His other problem is cutting off a paragraph with, "but that wouldn't become important until later" or "I wouldn't know that until later." It's the clumsiest form of foreshadowing. Halfway through they become stock, as everything seems to "become important later, little did I know."
There's an almost strange focus on the sex in the book, which appears rarely but comes completely out of nowhere. Stories containing prostitutes have an almost ludicrous amount of detail, particularly of a ludicrous nature. Again I get the feeling that the writer is trying to impress us with his story and not concerned at all that it disrupts the flow of dialog to continuously describe someone sucking on nipples while talking. But this is not surprising, as for the most part the dialog is poorly written, stilted and weak. It drags at the pace of the book, often containing the dreaded phrase, "let me tell you something..." It's not at all the punchy, quick-witted style I would expect from a reporter. What this book needed more than anything was a good editor. Cutting a shifting of text would have made this a lot more readable. It's as if he's still drunk in a bar, telling his disjointed life.

There's some interesting material here, and straight information not related at all to his reporting life is told in an interesting way. This means the beginning of the book, where he is describing the Japanese educational and police systems, is more interesting than the end, which is all biographical (and devolves into an "and then this happened, and then THIS happened, and THEN this happened" formula). I did also discover things I did not know and will hopefully lead me to other texts. It's the poor presentation that's the problem.

It's a good train or plane read, but I wouldn't recommend paying full price for it. It's a $5 read.
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on September 24, 2014
As someone who's lived in Japan, I am awed by Jake Adelstein's achievement. A foreigner who made it as a fluff-writer for a regional paper in Japan would be impressive enough, but Adelstein made it to the toughest beat -- vice -- of one of Japan's premiere national newspapers, Yomiuri. That alone would make a solid story, but Adelstein went two or three light years beyond that and ended up reporting on Japan's most dangerous organized thugs.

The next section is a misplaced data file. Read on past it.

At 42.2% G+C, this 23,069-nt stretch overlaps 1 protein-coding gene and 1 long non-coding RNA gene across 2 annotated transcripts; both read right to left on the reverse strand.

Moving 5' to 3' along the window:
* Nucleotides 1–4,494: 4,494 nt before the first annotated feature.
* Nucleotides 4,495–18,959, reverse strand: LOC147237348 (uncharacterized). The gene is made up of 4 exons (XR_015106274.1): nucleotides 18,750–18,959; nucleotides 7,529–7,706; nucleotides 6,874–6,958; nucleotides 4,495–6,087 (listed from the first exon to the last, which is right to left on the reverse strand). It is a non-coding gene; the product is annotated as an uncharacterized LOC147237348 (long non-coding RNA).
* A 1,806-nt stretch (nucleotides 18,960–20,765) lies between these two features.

Not a career path chosen by those who plan to live a long life.

What really makes this book so compelling are his soul-bearing accounts of personal relationships -- with an unfailingly honest cop who mentors him in the realpolitik of reportage, with a fellow Yomiuri reporter who makes a critical career misstep, and with a gaijin bar girl who starts out as a source, becomes more than a friends, and ends up . . . Well, I don't want to give away too much. But suffice to say that this last relationship for me was the most controversial aspects of Adelstein's tale.

Few Americans have ever been granted access to this world, and upon gaining that access, Adelstein didn't just peek around; he kicked over desks and looked in all the closets. His is one of the ultimate stories of an outsider making it in a highly insular world, like Lawrence of Arabia but instead of a dagger and pistol with sunglasses, clove cigarettes, and notepad.
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on February 24, 2011
I really liked Tokyo Vice.

There are a multitude of books/blogs/journals written about Japan from the pov of a white westerner, but few have taken the hard work to really get to know the country as Adelstein has. Becoming completely fluent speaking, reading and writing Japanese is a large task for any foreigner, but bringing it up to a professional level good enough for the largest newspaper in the country? Amazing! His book is populated by colorful and memorable people from his experience living in Japan as a journalist for the Yomiuri newspaper.

And of course, the main attraction, the yakuza, are present and detailed in depth, from honorable outsiders to the sadistically brutal, Adelstien explains the yakuza as real people not easily blanketed under general descriptions. People such as yakuza Cat, cop Sekigahara, and hostess Helena really fill out the book and Adelstein makes clear that his investigations into the yakuza were not a solo venture but a product of the author's courage and hardwork, as well as the invaluable help of the friends he made in Japan.

He has an easy-going, fun to read style that feels like a close friend relating his stories from abroad. Highly recommended!